Yesterday I reported Deflationary Hurricanes to Hit U.S. and U.K. Confirmation that the U.K. is about to follow the U.S. in recession is at hand.

Bloomberg is reporting U.K. Manufacturing Contracts Most Since 2001.

U.K. manufacturing contracted in June by the most since 2001, a sign higher credit costs and soaring commodity prices are bringing the economy closer to a recession.

An index based on a survey of more than 600 manufacturers by the Chartered Institute of Purchasing and Supply fell to 45.8, from 49.5 in May, Reuters said today. The median forecast in a Bloomberg News survey of 34 economists was 49.8. A reading lower than 50 signals contraction in factory production, which accounts for 15 percent of the economy.

The report suggests the slowdown has spread from the rest of the economy after house prices fell in June by the most since the end of the last recession. With inflation accelerating, policy makers are now considering whether they can risk raising interest rates to bring prices under control.

A CIPS survey for May showed services contracted for a second month in May and probably did so again in June, according to the median forecast of 33 economists. CIPS will release that data, which excludes retailers, on July 3. Services make up three quarters of the economy.

King told lawmakers on June 26 “the economic slowdown will need to be sufficient to ensure that inflation does not persist above the target” of 2 percent for consumer prices.

U.K. House Prices Plunge

Bloomberg is reporting U.K. Annual House Prices Declined by Most Since 1992.

Real-estate stocks had their worst performance in more than 20 years in the second quarter and Bank of England Governor Mervyn King predicts “extremely weak activity” in the housing market. Mortgage approvals fell to the lowest in at least nine years in May and consumer confidence deteriorated to the lowest level in 18 years last month, reports showed yesterday.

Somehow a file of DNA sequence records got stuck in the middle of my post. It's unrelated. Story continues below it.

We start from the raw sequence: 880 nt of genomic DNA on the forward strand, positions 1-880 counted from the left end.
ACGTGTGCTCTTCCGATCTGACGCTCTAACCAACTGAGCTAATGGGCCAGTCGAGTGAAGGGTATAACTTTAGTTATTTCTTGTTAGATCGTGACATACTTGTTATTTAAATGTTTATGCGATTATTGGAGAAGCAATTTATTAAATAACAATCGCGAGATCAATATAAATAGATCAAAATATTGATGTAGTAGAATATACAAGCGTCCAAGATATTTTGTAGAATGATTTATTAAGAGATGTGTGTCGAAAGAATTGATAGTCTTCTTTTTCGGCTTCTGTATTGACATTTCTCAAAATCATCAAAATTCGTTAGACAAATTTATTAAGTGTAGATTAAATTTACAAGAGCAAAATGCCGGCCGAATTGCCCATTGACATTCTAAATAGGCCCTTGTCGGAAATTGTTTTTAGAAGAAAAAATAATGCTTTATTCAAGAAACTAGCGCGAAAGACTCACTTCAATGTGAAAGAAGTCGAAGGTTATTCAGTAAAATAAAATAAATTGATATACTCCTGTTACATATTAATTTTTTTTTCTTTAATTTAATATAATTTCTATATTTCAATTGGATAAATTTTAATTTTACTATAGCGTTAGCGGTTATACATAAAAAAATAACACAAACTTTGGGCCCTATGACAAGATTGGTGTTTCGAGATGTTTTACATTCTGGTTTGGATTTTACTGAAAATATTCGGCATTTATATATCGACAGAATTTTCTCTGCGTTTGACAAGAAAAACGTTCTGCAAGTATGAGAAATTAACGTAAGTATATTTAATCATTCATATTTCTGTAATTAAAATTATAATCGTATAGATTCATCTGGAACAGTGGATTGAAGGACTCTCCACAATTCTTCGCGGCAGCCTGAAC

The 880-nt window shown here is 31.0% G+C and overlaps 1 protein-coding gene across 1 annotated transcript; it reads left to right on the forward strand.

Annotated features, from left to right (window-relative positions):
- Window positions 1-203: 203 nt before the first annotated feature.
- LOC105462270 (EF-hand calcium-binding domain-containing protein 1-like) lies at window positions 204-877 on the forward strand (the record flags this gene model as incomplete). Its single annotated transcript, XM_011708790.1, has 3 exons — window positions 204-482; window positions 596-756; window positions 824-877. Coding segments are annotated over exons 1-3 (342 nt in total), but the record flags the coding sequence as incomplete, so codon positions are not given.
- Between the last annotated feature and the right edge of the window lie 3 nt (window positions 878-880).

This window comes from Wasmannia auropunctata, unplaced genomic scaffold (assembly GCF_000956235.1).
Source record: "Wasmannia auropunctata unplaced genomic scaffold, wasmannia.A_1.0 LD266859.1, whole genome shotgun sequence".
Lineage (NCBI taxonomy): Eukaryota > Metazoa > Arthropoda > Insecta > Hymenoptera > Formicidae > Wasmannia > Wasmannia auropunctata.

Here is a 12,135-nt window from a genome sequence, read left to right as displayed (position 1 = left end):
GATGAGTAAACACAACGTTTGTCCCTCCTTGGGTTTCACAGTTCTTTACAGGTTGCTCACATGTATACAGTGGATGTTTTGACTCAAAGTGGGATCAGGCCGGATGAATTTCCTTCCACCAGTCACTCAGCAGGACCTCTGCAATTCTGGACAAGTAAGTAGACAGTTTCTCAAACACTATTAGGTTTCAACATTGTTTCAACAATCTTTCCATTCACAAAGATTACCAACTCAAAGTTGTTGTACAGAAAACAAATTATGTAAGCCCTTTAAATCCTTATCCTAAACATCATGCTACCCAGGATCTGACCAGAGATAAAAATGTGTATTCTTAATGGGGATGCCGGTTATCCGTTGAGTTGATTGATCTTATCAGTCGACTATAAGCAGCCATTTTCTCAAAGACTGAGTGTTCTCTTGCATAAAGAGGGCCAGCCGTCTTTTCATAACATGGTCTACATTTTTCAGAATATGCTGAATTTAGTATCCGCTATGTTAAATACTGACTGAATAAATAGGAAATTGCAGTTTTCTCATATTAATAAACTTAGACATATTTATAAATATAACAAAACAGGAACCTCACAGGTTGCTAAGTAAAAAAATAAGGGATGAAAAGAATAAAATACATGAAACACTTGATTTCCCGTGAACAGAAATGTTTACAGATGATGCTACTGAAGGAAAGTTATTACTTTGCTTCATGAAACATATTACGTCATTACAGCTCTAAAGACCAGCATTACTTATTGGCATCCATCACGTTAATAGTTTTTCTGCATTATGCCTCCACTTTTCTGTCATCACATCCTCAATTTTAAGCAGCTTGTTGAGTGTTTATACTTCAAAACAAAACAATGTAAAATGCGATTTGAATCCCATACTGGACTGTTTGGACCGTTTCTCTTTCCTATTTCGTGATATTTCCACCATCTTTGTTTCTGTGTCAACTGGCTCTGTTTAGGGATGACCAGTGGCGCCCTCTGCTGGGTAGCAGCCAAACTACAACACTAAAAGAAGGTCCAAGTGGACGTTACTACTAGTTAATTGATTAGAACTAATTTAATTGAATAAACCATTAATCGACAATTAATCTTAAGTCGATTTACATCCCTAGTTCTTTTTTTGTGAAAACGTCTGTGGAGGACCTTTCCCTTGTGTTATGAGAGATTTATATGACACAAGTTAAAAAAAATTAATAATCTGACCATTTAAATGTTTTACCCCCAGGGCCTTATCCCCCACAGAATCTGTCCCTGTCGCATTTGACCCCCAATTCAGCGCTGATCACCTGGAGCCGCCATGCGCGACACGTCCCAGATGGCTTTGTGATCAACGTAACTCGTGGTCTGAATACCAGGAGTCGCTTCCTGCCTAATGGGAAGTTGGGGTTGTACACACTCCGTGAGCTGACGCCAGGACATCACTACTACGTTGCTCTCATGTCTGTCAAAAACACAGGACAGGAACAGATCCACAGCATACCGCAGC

Falling house prices risk pushing the U.K. economy into recession, as slowing growth and falling confidence curbs Britons’ spending. King said June 19 that “lower demand in the high street will go hand in hand with lower demand in the property market.”

Banks granted 42,000 loans for house purchase in May, compared with 57,000 in April, Bank of England data showed yesterday. An index of consumer confidence fell to minus 34 in June, the lowest since the London riots in 1990 before Margaret Thatcher’s downfall as prime minister.

King told lawmakers on June 26 that there may be “big movements” in house prices as the property market goes through a “period of adjustment.” The Bank of England predicted in May that the annual rate of economic expansion will drop to around 1 percent, the lowest since 1992.

Still, accelerating inflation makes it more difficult for policy makers to kick-start economic growth by cutting rates. Consumer prices jumped 3.3 percent in May from a year earlier, the most in more than a decade.

I am stunned at how few actually understand what the threat here is. And it sure is not inflation. I guess that is what it takes for deflation to really catch hold: no one sees the threat.

Technically, from an Austrian economic perspective, deflation is not a threat but a necessary process to cleanse out the excesses of the previous cycle’s malinvestments. In this sense “threat” is from the myopic point of view of the central bankers. With that in mind, please consider Greenspan’s 2003 concern:

An Unwelcome Fall In Inflation

Current central banker screams of vigilance about inflation are in stark contrast to Greenspan’s November 2003 warning about deflation as follows: Indeed, the Federal Open Market Committee has judged that the probability, though minor, of an unwelcome fall in inflation exceeds that of a rise in inflation from its already low level.

Central bankers were worried about deflation when housing was strong and the ability of consumers to take on debt had not reached its saturation point. Now with debt saturation maxed out (Peak Credit), housing plunging like a rock in the US, UK, Spain, Ireland, and Australia, unemployment soaring, and zero chance of a wage price spiral (at least in the US), central bankers are shouting inflation. Oh the irony of it all.

Mike “Mish” Shedlock
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